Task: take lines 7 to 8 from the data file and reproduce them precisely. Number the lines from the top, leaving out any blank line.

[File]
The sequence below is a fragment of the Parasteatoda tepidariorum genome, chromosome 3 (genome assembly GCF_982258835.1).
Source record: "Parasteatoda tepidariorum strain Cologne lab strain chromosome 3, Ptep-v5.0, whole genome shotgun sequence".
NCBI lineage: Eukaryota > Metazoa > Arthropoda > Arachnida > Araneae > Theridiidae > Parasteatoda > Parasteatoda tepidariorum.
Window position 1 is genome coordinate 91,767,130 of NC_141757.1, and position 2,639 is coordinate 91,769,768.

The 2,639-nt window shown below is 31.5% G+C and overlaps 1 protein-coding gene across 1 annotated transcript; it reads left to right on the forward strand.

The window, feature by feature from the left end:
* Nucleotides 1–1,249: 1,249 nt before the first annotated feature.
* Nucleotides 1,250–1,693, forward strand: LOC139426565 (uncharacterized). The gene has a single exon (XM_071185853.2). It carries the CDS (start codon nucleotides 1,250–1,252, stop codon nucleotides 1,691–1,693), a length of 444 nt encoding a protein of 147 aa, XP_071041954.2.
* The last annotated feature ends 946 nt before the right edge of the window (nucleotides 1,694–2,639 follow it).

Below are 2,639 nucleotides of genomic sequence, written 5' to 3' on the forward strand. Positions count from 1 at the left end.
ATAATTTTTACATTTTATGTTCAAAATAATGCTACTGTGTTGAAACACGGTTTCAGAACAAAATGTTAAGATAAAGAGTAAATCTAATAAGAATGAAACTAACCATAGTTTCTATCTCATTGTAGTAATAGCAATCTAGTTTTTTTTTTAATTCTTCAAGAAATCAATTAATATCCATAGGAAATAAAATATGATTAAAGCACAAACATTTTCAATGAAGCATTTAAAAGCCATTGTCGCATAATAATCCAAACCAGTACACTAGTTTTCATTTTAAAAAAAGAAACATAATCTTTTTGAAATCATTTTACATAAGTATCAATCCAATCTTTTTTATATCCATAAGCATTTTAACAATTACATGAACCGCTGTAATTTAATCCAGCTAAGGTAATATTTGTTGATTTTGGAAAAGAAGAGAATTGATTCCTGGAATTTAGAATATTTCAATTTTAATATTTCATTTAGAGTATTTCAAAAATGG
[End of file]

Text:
* Nucleotides 1–1,249: 1,249 nt before the first annotated feature.
* Nucleotides 1,250–1,693, forward strand: LOC139426565 (uncharacterized). The gene has a single exon (XM_071185853.2). It carries the CDS (start codon nucleotides 1,250–1,252, stop codon nucleotides 1,691–1,693), a length of 444 nt encoding a protein of 147 aa, XP_071041954.2.